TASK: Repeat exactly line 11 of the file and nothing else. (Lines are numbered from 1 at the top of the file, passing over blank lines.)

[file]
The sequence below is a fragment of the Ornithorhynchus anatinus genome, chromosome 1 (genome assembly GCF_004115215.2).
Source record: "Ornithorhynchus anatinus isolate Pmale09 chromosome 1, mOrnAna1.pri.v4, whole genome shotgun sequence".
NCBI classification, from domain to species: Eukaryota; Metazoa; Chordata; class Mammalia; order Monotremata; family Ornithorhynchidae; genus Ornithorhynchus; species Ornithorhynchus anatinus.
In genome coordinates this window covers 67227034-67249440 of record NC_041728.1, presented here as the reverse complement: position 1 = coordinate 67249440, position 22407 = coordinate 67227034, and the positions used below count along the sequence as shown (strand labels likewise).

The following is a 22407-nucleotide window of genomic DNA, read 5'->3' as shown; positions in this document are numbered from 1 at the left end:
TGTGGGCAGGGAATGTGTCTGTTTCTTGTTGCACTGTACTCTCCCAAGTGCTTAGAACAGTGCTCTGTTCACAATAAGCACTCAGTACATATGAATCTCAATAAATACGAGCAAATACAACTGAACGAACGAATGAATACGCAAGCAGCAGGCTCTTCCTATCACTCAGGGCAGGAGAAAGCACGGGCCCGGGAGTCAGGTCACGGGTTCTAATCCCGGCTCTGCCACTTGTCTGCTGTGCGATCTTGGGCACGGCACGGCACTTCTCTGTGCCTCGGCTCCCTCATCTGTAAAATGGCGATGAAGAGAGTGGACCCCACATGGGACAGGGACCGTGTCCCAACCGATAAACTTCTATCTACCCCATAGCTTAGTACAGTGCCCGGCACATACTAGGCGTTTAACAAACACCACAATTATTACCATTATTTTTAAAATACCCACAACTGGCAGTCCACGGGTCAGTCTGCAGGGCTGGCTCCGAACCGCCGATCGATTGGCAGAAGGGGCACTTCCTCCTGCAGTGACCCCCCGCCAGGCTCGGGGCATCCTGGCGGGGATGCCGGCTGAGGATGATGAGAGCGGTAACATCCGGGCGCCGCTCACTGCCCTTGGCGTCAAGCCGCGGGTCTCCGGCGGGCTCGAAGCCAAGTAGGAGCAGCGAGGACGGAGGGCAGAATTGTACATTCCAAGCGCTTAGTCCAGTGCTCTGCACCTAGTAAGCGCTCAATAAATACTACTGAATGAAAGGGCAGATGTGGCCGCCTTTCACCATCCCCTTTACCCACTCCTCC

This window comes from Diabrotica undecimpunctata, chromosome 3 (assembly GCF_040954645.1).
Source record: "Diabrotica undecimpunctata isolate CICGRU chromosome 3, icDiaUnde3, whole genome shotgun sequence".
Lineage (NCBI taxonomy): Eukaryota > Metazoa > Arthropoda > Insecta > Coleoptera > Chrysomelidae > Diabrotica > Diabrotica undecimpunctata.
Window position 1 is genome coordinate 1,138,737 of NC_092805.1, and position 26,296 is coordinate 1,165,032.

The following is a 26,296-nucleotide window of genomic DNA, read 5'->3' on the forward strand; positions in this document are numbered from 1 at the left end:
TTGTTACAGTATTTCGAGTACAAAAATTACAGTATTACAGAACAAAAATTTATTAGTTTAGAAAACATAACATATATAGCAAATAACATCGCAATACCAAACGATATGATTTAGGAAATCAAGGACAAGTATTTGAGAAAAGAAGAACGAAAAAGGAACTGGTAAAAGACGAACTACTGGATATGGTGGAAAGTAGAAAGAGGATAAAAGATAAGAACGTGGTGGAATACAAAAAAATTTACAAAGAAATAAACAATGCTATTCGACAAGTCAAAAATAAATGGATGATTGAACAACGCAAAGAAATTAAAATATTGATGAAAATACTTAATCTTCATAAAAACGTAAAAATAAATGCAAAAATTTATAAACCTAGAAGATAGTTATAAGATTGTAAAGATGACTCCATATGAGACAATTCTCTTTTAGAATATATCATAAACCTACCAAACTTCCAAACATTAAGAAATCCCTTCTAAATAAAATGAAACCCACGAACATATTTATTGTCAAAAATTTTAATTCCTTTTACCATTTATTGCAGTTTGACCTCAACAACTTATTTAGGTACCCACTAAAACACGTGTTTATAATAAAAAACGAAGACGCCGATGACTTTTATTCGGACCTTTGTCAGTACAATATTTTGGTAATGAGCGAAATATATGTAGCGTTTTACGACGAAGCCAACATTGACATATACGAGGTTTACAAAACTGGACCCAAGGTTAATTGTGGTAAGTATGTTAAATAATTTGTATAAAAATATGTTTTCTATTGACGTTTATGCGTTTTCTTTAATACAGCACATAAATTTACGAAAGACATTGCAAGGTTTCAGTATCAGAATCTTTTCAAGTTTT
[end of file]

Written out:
The following is a 26,296-nucleotide window of genomic DNA, read 5'->3' on the forward strand; positions in this document are numbered from 1 at the left end: